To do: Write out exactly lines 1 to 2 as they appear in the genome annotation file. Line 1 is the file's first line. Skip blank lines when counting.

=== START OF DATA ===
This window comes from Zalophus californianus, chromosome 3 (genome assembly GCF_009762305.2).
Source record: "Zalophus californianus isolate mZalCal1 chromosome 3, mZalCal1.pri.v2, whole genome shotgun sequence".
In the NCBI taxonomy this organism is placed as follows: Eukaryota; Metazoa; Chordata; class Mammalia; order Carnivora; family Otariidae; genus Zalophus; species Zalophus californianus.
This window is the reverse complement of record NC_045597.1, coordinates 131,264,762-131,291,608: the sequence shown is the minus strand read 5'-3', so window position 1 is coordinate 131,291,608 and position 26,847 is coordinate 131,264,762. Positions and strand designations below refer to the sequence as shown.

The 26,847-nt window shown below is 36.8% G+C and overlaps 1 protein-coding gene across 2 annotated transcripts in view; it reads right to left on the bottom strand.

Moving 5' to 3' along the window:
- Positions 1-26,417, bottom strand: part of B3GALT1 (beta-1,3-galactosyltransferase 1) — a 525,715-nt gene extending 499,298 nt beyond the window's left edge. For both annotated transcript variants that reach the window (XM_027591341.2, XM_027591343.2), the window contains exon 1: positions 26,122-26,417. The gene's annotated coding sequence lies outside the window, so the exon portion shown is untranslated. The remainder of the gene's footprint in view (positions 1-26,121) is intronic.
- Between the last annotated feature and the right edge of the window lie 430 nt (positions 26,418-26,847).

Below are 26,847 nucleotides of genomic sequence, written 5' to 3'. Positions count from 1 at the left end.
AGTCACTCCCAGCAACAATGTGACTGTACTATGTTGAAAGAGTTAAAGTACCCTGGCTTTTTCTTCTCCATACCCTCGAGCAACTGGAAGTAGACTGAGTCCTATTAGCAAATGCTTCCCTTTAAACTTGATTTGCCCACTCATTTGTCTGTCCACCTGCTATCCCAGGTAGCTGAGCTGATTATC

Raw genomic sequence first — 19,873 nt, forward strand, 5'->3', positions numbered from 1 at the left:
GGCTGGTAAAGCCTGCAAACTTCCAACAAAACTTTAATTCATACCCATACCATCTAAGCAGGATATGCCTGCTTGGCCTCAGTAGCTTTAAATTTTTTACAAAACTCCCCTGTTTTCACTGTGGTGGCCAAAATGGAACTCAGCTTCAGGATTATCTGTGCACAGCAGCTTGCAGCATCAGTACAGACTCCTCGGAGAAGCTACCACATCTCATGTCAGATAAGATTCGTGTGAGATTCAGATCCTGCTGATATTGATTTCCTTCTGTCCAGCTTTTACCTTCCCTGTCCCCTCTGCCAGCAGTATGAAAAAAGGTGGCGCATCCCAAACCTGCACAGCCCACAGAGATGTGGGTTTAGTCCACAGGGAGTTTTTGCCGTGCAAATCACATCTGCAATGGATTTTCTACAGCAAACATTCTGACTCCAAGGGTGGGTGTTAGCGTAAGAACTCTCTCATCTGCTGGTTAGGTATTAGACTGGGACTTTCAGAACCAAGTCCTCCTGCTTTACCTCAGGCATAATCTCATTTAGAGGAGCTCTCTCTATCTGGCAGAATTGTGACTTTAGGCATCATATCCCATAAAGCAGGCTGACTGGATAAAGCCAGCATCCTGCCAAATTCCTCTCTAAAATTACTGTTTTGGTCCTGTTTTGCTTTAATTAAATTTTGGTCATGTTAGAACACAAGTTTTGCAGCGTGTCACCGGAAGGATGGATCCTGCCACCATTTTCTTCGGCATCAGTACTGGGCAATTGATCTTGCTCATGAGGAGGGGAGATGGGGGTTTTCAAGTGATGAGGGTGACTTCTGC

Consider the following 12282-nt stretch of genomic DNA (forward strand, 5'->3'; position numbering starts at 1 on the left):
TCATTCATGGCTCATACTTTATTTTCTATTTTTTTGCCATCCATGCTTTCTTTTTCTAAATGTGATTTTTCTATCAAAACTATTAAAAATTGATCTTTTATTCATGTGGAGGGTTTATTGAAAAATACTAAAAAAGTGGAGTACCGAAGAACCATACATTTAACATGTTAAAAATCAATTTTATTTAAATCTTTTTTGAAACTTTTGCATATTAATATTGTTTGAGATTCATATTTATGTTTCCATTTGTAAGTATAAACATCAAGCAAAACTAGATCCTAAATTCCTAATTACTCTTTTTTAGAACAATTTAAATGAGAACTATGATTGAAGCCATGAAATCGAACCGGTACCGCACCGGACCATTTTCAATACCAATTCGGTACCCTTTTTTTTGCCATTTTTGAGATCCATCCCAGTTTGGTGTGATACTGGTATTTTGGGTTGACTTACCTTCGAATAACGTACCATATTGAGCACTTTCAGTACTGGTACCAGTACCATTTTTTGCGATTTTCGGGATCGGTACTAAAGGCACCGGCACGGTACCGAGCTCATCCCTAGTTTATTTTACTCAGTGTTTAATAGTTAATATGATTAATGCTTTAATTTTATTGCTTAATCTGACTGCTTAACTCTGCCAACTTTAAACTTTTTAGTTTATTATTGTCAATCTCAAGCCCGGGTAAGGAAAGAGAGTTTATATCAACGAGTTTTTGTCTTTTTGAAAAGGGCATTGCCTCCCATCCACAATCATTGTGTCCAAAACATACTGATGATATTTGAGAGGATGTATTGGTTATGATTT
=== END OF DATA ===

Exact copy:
This window comes from Zalophus californianus, chromosome 3 (genome assembly GCF_009762305.2).
Source record: "Zalophus californianus isolate mZalCal1 chromosome 3, mZalCal1.pri.v2, whole genome shotgun sequence".